The devices are loaded with podcasts created by The Walking Classroom Institute, a non-profit organization in Chapel Hill, N.C. The WalkKits, as they are called, are being used in nine schools in the state, according to the organization’s communications director, Julie Zola.

“The Walking Classroom program provides educational audio podcasts that allow kids to get outside and walk during regular class time (exercise without sacrificing instructional time),” she said. “Children are active learners as they walk briskly while listening to Common Core Standards-aligned podcasts on pre-loaded audio devices.”

Carrie Wedding, a special education teacher who co-teaches 5th- and 6th-grade language arts at Owensboro Middle School (Owensboro Independent), said she heard about The Walking Classroom through a colleague.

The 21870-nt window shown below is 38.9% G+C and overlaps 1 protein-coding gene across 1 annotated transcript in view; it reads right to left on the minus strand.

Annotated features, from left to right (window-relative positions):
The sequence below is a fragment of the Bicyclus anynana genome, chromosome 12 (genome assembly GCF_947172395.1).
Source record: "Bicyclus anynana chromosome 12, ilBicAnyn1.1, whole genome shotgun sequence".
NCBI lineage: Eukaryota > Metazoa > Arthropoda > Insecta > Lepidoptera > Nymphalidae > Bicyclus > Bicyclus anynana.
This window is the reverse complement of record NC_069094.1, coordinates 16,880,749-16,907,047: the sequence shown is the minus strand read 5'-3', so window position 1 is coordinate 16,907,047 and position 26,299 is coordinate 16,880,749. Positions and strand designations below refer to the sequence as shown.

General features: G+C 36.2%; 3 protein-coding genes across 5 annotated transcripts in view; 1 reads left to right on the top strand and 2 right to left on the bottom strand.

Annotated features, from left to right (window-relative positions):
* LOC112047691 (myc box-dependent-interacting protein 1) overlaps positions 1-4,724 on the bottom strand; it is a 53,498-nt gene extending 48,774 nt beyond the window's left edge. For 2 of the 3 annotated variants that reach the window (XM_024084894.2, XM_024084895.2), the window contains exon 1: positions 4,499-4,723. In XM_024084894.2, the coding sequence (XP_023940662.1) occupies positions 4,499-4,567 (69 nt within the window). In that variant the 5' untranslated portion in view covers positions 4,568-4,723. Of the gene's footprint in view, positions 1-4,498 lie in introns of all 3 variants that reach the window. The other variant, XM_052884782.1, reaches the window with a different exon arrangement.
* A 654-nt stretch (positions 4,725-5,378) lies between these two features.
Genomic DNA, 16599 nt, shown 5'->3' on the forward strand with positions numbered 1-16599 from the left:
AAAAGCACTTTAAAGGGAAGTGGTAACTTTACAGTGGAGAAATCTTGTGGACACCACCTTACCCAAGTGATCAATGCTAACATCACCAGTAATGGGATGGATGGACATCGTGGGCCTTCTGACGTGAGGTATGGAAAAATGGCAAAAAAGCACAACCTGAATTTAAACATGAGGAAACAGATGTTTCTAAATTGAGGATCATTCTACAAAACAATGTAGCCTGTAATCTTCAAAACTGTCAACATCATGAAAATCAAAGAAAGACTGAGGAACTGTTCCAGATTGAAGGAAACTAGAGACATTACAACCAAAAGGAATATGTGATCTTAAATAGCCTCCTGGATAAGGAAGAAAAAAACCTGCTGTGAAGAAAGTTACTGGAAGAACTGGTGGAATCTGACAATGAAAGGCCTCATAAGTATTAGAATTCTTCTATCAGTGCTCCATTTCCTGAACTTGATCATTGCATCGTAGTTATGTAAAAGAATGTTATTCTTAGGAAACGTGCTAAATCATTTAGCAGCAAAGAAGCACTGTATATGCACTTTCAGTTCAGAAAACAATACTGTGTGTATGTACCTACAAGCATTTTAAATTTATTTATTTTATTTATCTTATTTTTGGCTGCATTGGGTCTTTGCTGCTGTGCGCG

“We are always looking for ways to meet all learning styles, and this piqued our interest. As we investigated further, we fell in love,” she said. “The fact it was core content-based, the lessons and assessments were already done, and the ease of use were all great bonuses. We also know that students need to hear, feel, see and experience skills in order to make connections, so the Walking Classroom fit perfectly.”

Elliott said her students love using the WalkKits.

“Even on days we have field trips, they say, ‘Can we take a walk before we go?’” she said.

Elliott said she tries to take her students on two or three walks per week as they listen to the podcasts, which tie into English/language arts, science and social studies. Of the 170 or so podcasts, Elliott said her students have listened to lessons on Native Americans Sequoia and Tecumseh, and Christopher Columbus.